Burton's Journey

G'day - I'm Nathan Burton, my traditional Aboriginal name Bawanima Wapurarr, meaning wild yam /calm water was given to me by my adopted Yolngu (Aboriginal) father Djalu Gurruwiwi. Djalu my mentor is a World renowned Grand Master Yirdaki craftsman, in the Traditional methods of Yirdaki construction.

Throughout the pages of this website you will see the word Yirdaki. In North East Arnhem land Yirdaki is the traditional name for the instrument known around the world as a Didjeridu.

I was born in Sydney, Australia, in the summer of 1971. It was some years later when I first heard the sounds of the Didjeridu and was totally mesmerized by it. I recall the first time I saw a Yolngu man playing this amazing instrument, I was totally in awe of him and how he could make the most amazing sounds and provoke such intense feelings for the listener, namely being myself.

Nathan and Djalu Gurruwiwi

Becoming involved in Yirdaki’s/ Didjeridu's happened by accident or coincidence I recall leaving school and in my year book under chosen profession writing down motor mechanic, which was great, but for myself not as a full time occupation. If someone were to tell me then that I would one day end up being a Didjeridu maker I would never have believed it.

When I was living in New York studying drama, my teacher a great man by the name of Richard Pinter of the famed neighborhood playhouse, Sandy Meisner technique, advised me that learning to play an Instrument would be helpful to exploring ones self. So I thought being from Australia the Didjeridu was an appropriate choice. I came back home to Australia for a two week break between first and second semester and bought my first Didj in Sydney for $300. After a couple of months it cracked and after several attempts at repairing it I was finally happy with the end result and unconsciously so began my journey to become a Didj maker.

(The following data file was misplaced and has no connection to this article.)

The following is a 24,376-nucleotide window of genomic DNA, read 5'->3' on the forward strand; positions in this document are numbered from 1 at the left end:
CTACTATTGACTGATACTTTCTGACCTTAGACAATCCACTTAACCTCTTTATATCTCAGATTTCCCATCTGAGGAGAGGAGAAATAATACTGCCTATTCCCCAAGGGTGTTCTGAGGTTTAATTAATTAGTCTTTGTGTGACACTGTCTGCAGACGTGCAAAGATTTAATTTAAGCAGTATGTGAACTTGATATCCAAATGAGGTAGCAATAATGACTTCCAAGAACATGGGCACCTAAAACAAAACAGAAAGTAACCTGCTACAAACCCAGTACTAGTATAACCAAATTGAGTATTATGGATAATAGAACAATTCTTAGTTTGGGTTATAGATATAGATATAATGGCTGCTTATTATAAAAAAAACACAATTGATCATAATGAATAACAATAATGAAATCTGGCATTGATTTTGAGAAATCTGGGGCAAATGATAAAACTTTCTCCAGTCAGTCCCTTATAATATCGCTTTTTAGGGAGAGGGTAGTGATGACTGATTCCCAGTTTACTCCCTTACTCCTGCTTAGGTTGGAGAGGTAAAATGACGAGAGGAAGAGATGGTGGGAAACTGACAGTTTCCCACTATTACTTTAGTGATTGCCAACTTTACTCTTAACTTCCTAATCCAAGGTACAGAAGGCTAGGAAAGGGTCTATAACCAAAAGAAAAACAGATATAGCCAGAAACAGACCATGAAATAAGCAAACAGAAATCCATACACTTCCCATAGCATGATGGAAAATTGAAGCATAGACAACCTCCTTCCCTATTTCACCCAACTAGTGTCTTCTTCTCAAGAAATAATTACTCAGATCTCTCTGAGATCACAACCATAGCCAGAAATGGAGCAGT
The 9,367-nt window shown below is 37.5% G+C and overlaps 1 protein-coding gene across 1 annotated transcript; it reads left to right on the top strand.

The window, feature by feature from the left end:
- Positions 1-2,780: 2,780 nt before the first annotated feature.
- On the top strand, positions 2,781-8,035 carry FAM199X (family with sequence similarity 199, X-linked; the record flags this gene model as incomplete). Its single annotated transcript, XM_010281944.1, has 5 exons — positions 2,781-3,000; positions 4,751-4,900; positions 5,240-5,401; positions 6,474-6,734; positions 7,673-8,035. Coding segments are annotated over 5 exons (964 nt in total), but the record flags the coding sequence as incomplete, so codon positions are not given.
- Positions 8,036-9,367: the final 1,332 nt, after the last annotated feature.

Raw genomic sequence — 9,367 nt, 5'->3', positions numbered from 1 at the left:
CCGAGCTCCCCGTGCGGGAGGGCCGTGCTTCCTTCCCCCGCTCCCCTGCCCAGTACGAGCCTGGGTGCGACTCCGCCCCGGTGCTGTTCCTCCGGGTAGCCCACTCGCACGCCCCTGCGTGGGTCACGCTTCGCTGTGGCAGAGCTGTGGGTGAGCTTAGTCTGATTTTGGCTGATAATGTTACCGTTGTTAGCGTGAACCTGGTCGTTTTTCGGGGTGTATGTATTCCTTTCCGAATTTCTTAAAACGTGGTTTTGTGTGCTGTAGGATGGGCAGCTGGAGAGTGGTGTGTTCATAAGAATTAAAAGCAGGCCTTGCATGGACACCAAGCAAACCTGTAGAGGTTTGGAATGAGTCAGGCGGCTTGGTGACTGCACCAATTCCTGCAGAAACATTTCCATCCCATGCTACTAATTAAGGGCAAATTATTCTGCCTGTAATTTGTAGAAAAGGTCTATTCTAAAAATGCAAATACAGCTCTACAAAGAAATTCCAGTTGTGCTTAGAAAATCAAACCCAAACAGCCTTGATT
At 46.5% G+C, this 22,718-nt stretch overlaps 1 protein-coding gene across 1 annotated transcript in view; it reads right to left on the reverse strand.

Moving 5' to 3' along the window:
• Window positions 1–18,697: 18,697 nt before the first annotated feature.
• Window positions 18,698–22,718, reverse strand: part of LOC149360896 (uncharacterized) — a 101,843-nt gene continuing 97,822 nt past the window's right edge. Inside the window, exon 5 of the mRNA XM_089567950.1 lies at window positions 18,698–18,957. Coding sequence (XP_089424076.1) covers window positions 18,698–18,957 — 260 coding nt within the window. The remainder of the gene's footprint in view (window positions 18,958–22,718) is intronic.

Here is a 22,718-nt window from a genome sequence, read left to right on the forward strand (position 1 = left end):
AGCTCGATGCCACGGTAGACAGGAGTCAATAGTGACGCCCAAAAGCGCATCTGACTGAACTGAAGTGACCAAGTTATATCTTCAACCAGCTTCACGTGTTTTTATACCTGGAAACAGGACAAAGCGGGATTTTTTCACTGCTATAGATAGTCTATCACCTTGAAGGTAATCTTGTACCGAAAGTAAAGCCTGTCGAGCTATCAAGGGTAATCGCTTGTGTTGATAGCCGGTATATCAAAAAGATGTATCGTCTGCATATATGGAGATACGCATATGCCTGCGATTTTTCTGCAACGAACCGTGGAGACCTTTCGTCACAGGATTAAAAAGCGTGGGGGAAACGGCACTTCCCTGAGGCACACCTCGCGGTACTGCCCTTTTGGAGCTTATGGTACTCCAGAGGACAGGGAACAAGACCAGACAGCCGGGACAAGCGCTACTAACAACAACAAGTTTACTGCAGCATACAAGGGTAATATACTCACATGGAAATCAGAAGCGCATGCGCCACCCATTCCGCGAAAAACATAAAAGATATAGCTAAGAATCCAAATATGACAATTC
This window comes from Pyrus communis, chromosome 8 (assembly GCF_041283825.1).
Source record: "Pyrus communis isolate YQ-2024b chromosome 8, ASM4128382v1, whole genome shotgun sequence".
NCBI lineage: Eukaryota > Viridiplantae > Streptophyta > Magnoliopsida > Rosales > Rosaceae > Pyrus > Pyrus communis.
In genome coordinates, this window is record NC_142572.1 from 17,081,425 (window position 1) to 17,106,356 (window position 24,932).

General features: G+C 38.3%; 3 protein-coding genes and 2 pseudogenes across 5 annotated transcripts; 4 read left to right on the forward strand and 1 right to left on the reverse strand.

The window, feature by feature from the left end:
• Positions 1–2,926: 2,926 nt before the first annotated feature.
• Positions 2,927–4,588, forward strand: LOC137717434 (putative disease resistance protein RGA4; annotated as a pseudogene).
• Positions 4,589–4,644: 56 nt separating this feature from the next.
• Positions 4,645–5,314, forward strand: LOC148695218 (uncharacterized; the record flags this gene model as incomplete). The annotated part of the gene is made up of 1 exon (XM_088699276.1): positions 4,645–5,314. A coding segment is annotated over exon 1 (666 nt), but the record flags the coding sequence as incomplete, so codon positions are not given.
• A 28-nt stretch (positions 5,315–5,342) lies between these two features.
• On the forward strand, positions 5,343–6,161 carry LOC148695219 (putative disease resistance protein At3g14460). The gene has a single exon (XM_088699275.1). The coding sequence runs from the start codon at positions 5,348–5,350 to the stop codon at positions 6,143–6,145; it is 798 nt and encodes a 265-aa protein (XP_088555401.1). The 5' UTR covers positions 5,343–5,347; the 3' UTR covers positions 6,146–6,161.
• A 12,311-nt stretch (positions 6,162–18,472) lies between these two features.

Several months after returning back to New York I became frustrated with the whole system of the industry of acting and decided that it was no longer for me and decided to leave the USA and return back home to Australia and venture up to Arnhem Land and get back to the real world of the bush, nature and hunting, through the original inhabitants of Australia, the Aboriginals.

I was especially curious why at school we were taught so much about other cultures like the Canadian / American Indians and the Zulu's and taught so little about our own Indigenous culture, there is a lot more to our Indigenous people of Australia the Aboriginals, than Didjeridu’s and Boomerangs.

Tree Bark Texture

I drove up to Darwin and met a man in a Didj shop, whom told me that Nhulunbuy was the place to go and that Djalu lives there, an amazing man whom crafts the Yirdaki’s for the band Yothu Yindi, also that the Didj players in the band sometimes give lessons on the beach, this sounded perfect as I was after a quality Didj and needed some advice and techniques in traditional playing style. So I applied for a permit through the Northern Land Council and packed my car with the necessary equipment, jerry cans of fuel, water and two good spare wheels and tyres, it is a 900 km trip from Darwin, with the majority being a dirt road and a several hundred kilometre journey with no service stations or even houses in between.

Once arriving I met The Gurruwiwi’s and in particular Djalu whom welcomed me. I explained that I was after a Didjeridu, after looking at and playing a few I wanted something unique so we ventured out cutting some timber and I assisted Djalu in crafting some. Around two weeks later I returned to Darwin and spent a week thinking of the magical experience I had had there even lighting fires in the backyard were I was living to try to help me regain the experience.

I called the Gurruwiwi’s a week after returning to Darwin and thanked them for there hospitality and told them that I missed it, they then asked me if I would like to come back out there and live for a while, the next day my car was packed and I was off returning back to Arnhem land where I lived for 12-18 months.

Outback Bird